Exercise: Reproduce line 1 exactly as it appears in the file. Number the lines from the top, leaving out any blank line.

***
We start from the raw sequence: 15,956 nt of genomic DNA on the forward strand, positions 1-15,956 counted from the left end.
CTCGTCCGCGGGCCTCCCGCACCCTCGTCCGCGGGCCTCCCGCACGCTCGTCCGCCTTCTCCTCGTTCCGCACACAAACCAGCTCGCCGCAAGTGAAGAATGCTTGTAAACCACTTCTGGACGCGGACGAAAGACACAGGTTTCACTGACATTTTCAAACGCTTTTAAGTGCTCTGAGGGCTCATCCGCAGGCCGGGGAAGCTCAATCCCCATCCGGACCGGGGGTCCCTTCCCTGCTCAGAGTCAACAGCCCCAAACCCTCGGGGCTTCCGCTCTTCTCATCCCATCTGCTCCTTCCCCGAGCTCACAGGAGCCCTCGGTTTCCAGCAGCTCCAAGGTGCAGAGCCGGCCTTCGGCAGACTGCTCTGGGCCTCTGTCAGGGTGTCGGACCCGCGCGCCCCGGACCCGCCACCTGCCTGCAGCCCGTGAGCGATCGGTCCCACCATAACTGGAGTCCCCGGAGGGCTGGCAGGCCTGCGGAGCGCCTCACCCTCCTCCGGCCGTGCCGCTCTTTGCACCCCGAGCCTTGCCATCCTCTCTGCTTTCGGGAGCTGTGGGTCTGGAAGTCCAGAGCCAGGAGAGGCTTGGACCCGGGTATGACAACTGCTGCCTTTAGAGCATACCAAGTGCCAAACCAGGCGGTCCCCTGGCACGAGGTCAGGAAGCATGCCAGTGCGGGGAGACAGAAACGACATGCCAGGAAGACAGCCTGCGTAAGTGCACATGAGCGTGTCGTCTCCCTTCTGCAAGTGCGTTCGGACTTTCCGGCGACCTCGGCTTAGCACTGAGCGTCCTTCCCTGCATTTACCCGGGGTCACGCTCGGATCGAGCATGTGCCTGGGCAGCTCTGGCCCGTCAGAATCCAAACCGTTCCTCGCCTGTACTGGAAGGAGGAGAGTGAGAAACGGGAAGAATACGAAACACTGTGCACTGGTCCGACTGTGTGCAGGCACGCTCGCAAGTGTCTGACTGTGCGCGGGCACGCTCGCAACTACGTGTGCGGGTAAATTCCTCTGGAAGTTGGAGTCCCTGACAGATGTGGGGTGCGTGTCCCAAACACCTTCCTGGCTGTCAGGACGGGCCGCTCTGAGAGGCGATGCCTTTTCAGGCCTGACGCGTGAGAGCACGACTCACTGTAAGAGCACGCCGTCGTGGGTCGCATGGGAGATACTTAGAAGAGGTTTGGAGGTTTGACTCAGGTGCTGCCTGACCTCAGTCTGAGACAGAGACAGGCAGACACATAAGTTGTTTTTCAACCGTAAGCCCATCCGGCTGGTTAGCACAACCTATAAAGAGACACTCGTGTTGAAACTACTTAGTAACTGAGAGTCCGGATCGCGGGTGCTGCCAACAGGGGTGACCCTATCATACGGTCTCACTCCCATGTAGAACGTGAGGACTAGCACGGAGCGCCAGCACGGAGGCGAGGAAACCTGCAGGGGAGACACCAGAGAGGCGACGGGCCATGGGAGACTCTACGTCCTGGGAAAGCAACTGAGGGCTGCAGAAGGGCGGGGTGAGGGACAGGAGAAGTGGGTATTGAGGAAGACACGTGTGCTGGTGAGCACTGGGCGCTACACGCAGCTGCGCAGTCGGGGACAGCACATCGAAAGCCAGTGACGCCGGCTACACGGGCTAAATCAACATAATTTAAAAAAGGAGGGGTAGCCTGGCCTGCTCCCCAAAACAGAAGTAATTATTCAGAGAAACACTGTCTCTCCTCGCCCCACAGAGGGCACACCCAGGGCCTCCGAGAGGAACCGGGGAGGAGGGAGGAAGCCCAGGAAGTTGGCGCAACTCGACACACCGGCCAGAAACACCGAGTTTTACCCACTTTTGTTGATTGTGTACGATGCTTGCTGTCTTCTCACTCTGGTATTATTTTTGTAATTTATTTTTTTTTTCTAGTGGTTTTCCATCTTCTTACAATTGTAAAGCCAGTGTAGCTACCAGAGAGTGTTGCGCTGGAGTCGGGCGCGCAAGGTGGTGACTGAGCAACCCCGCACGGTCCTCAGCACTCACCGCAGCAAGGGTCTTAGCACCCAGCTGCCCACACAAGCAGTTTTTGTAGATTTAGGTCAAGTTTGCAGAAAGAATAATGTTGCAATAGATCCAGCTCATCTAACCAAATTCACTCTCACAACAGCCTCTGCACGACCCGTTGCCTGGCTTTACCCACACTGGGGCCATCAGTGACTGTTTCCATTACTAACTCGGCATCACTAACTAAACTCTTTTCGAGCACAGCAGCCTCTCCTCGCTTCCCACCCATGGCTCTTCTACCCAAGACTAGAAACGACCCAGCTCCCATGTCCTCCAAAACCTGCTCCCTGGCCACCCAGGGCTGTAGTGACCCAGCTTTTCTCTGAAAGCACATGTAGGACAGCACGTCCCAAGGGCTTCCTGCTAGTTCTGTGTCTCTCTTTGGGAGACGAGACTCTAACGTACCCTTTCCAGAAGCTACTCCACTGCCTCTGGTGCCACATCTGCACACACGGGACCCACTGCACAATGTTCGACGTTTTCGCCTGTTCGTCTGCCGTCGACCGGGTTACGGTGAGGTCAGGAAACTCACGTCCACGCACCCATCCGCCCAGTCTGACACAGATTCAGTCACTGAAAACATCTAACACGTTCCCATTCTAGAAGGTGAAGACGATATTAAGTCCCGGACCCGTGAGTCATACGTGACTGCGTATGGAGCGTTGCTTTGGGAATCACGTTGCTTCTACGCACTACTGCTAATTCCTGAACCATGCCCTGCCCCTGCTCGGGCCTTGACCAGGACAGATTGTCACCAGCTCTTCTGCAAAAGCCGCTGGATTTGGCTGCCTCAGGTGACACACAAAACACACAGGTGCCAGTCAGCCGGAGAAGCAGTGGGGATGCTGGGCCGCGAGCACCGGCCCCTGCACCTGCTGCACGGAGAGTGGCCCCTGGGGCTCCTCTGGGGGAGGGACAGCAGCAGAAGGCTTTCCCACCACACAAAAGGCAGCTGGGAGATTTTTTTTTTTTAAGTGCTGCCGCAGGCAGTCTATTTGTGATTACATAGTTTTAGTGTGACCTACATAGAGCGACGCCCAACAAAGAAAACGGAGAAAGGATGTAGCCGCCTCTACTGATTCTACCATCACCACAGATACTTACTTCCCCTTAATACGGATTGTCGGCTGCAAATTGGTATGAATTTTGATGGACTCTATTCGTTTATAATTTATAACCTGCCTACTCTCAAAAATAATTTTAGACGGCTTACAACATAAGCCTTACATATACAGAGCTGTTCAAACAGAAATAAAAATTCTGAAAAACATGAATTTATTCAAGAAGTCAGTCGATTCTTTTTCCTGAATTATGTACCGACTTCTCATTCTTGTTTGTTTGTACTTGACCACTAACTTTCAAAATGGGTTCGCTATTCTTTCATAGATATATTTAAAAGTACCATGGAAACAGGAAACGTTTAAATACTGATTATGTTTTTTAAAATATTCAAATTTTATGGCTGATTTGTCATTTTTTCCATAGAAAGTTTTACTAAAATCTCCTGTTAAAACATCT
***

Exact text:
We start from the raw sequence: 15,956 nt of genomic DNA on the forward strand, positions 1-15,956 counted from the left end.